EU’s preemptive move on African migration

While debate rages in Europe over Syrian refugees, the EU starts to build consensus on immigration by offering aid to Africa to prevent migration. All the better to tackle root causes than symptoms.

AP
Spanish rescuers approach a boat with migrants off the coast of Libya Nov. 5.

With Europe and the United States each engaged in sharp debates over migrants – whether from Syria or Mexico – it is worth noting a new political consensus to do something about it. Last week, European and African leaders met in Malta and agreed to address the root causes of irregular migration and displaced persons in Africa.

At the summit, the European Union offered an initial $2 billion for a “trust fund” to help African countries create jobs, curb people smugglers, improve border security, and increase channels for legal migration. Much more money is expected from individual EU states. Ethiopia received special attention as it is the largest refugee-hosting country in Africa, with more than 733,000 refugees.

While the recent flood of Syrian refugees dominates the immigration debate, the EU’s longer-term worry is the flow of “survival migrants” fleeing drought, conflict, and economic stagnation, from Niger to the Horn of Africa. The wars in Syria and Iraq over Islamic State may eventually subside or end. But Africa’s exodus is growing apace. The EU also faces a moral imperative: More than 3,400 people recently perished while making the sea crossing from Africa to Europe.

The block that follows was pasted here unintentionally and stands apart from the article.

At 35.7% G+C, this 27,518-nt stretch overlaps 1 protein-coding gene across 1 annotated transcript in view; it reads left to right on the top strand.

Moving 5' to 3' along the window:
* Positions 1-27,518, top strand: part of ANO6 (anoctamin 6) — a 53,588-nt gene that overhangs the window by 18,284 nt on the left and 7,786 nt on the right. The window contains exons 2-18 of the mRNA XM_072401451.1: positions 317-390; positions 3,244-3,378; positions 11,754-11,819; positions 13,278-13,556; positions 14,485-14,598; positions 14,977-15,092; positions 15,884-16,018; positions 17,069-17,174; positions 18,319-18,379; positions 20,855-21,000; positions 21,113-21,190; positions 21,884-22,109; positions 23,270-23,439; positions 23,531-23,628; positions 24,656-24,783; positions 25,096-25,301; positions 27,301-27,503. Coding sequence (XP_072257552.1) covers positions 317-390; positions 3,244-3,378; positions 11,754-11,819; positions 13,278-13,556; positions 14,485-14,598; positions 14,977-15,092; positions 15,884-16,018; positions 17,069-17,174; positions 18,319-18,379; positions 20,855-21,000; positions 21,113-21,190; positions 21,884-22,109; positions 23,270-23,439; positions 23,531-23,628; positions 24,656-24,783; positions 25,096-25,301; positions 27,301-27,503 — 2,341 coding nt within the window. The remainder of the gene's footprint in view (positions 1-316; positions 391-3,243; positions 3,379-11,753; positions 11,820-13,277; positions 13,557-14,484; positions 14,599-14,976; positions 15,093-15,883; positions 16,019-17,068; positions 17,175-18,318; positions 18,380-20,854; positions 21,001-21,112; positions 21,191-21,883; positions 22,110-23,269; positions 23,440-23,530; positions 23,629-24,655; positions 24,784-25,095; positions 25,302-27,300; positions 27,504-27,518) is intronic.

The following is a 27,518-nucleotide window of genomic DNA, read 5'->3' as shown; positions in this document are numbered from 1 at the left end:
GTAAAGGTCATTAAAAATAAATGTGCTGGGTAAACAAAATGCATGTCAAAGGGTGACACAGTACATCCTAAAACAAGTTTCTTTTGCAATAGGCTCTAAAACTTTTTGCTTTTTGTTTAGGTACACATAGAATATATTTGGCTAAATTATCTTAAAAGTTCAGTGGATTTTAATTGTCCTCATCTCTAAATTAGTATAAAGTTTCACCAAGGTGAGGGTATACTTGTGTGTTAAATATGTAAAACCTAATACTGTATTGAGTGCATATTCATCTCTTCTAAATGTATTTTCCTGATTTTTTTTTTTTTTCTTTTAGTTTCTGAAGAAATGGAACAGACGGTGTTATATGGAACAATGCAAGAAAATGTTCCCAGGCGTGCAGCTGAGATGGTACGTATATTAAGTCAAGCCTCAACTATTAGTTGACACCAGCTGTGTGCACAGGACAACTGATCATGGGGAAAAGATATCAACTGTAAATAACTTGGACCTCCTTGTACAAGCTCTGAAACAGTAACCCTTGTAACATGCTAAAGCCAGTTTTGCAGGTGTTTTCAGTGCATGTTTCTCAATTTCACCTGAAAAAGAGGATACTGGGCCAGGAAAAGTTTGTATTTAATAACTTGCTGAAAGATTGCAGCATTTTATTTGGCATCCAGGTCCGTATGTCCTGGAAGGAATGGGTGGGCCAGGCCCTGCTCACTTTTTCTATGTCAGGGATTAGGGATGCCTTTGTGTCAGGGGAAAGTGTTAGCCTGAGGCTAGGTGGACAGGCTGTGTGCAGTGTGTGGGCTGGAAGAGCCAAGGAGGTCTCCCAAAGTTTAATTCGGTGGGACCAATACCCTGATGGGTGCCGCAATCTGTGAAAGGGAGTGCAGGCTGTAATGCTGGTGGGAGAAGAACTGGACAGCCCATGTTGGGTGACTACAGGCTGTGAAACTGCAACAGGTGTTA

Convincing African leaders to cooperate on the EU plan was difficult. Their economies benefit from hefty remittances of African migrants working in Europe. Yet the new EU aid could be money better spent – if it is targeted at attracting investment and building infrastructure. Despite its members’ disputes over what to do with refugees, the EU is united in relieving pressure among Africans to migrate.

Aid alone will hardly be sufficient. Ending Africa’s conflicts, especially terrorist threats by groups like Boko Haram, is necessary. So, too, is help for Africa to adjust to climate change in the dry countries of the Sahel.

Britain, France, and other former imperial powers have much experience in helping their former colonies in Africa. This new aid represents a collective commitment by one of the world’s wealthiest continents to assist one of its poorest. More than that, the “trust fund” shows European nations may yet find common ground on their other immigration issues.

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